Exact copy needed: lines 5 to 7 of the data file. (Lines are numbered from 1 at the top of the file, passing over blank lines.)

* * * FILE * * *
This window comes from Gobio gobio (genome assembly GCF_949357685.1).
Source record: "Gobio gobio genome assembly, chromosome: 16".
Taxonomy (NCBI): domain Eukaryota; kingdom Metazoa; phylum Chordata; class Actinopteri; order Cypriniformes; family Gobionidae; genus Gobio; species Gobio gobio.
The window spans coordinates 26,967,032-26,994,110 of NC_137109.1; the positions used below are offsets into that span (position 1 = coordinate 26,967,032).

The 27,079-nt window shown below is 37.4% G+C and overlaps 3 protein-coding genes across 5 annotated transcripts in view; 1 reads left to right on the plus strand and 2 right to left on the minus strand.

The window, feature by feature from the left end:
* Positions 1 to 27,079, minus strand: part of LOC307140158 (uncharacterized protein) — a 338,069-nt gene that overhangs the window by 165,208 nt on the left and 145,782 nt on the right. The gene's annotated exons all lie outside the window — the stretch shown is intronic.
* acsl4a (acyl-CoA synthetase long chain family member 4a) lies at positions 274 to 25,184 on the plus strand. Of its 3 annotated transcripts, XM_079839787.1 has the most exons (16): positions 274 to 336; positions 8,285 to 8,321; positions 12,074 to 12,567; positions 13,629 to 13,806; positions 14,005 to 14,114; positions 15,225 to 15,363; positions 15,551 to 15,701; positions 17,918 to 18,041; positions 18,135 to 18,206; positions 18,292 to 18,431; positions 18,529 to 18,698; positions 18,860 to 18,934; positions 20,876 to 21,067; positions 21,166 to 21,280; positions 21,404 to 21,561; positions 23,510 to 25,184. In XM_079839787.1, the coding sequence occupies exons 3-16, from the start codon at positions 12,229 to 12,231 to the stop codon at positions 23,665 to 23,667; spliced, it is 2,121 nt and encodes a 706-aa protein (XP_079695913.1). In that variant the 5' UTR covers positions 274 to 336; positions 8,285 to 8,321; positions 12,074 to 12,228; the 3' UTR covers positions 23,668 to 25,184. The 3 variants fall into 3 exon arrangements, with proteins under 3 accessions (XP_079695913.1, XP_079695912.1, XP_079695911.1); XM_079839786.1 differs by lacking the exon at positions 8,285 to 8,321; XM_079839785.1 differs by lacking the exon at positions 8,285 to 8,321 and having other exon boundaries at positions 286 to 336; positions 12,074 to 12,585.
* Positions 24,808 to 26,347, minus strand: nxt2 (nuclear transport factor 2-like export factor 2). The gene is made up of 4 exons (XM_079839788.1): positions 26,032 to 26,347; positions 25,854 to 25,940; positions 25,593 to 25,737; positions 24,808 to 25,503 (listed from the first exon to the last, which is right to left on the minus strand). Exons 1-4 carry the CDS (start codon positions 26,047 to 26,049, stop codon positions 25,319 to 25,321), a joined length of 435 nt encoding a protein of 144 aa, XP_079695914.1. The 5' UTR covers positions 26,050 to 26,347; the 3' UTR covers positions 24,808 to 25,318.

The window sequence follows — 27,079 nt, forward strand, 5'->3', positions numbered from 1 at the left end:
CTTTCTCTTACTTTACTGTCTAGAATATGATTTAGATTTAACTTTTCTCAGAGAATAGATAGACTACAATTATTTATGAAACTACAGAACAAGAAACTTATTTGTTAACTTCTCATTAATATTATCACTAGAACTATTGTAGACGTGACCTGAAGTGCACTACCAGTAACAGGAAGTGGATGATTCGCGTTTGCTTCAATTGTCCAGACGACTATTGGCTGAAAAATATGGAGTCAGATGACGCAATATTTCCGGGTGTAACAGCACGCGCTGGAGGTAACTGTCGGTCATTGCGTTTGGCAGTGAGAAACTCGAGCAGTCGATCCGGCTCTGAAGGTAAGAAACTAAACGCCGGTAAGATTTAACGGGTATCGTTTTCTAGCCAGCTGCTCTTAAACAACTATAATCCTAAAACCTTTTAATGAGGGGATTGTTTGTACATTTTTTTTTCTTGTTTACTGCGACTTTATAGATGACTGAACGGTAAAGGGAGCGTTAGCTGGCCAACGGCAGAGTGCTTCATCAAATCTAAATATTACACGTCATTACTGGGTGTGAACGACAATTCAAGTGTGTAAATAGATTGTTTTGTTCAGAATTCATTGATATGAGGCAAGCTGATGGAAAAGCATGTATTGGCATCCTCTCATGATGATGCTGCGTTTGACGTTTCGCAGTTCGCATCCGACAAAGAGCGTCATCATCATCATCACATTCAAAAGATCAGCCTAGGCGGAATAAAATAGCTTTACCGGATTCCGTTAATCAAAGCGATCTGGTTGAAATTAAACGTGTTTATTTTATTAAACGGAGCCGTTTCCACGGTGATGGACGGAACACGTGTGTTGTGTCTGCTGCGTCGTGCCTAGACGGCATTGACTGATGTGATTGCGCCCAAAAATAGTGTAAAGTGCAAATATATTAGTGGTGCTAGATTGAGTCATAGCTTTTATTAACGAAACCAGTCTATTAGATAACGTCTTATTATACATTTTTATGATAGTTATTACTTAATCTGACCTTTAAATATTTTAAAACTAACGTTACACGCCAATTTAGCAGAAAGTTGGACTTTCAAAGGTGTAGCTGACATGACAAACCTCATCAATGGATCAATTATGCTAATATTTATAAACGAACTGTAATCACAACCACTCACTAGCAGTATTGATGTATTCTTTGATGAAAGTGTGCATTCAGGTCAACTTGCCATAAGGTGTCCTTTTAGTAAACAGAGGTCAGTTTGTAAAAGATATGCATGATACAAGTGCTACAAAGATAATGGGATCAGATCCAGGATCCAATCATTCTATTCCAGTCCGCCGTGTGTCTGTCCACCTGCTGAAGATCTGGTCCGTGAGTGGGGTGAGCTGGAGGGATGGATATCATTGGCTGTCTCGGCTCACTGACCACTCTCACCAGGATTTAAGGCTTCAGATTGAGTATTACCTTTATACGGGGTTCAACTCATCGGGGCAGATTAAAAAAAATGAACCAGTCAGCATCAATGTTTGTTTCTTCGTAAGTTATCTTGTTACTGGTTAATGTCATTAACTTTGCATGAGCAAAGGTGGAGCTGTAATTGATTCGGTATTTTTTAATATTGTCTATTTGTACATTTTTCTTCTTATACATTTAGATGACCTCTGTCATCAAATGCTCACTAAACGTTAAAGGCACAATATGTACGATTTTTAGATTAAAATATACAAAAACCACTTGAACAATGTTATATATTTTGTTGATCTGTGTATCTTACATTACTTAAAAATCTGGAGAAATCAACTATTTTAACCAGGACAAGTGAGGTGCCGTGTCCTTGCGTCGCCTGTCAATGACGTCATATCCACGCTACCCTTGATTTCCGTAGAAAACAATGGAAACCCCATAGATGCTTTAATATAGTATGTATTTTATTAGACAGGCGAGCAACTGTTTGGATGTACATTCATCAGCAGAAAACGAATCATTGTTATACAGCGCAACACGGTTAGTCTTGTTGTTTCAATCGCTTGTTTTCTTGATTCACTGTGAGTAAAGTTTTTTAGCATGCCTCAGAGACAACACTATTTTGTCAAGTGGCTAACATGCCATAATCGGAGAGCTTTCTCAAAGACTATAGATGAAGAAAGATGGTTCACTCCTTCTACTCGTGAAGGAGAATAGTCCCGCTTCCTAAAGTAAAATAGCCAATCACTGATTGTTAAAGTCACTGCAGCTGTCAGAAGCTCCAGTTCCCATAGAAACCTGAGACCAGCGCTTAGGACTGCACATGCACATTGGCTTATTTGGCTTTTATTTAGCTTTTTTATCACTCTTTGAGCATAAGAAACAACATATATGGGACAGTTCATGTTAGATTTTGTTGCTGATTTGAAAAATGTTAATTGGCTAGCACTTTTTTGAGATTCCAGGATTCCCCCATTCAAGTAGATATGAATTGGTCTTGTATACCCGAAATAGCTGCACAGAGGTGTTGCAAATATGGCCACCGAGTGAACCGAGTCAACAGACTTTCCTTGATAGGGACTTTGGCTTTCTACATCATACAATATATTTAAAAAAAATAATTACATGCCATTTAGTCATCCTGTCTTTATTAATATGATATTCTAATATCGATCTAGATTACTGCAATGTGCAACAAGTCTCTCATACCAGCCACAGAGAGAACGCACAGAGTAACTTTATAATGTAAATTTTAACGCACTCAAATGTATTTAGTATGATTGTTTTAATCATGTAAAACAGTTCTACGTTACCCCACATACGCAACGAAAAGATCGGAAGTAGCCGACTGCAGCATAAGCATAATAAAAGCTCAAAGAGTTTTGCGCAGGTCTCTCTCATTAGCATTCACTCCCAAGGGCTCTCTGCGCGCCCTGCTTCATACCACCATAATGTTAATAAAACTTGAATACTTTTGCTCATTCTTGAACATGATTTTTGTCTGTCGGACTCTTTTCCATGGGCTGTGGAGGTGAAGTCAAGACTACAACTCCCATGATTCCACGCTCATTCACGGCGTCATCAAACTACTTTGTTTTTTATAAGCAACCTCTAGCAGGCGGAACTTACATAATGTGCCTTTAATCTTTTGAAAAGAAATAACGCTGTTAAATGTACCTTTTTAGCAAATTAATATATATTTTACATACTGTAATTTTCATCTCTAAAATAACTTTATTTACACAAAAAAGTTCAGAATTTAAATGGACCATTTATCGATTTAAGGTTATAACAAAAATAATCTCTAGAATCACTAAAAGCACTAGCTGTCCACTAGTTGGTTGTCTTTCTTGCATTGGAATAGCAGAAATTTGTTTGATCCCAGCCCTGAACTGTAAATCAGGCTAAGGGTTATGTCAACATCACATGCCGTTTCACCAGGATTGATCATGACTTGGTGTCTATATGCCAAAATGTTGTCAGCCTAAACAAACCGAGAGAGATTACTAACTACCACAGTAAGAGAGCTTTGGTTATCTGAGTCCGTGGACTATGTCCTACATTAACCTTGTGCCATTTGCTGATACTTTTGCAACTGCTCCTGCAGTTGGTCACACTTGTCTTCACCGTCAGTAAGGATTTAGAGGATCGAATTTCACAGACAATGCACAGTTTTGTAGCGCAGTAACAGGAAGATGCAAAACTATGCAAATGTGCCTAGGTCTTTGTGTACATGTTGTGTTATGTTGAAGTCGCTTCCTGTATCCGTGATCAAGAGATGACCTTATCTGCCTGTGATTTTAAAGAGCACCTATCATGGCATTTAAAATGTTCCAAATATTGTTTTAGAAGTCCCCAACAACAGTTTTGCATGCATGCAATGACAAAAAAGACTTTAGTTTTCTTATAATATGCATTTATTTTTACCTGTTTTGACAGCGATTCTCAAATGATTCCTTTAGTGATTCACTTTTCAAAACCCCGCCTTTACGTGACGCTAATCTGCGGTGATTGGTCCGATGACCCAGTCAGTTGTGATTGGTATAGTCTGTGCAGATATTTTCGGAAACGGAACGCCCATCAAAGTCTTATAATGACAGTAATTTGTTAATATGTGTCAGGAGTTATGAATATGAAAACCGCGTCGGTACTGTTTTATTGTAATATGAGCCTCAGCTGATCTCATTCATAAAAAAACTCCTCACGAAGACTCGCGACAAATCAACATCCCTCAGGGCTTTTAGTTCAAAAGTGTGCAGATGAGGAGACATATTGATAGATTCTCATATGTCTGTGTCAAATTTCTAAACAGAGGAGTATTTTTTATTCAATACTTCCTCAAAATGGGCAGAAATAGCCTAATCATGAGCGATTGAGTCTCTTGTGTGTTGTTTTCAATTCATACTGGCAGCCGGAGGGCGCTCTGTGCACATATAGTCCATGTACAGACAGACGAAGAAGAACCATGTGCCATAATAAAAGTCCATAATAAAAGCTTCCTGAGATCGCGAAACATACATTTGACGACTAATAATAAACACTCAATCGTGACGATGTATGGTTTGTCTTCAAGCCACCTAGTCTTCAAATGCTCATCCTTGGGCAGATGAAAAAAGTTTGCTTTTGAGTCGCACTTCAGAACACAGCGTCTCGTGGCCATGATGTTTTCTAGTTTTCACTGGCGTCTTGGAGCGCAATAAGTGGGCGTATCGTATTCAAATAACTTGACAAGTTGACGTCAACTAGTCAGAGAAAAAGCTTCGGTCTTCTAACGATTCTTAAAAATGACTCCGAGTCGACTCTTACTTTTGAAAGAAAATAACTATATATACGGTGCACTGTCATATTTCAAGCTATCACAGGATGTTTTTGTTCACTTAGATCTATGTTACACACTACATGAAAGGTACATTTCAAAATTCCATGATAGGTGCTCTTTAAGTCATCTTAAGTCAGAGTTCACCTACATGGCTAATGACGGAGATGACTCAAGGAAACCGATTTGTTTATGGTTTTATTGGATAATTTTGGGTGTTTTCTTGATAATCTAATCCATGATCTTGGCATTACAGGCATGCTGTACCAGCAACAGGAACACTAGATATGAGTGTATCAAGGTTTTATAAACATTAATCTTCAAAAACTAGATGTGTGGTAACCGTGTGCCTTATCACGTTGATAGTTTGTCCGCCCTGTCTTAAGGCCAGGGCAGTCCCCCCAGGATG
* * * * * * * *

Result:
The 27,079-nt window shown below is 37.4% G+C and overlaps 3 protein-coding genes across 5 annotated transcripts in view; 1 reads left to right on the plus strand and 2 right to left on the minus strand.

The window, feature by feature from the left end:
* Positions 1 to 27,079, minus strand: part of LOC307140158 (uncharacterized protein) — a 338,069-nt gene that overhangs the window by 165,208 nt on the left and 145,782 nt on the right. The gene's annotated exons all lie outside the window — the stretch shown is intronic.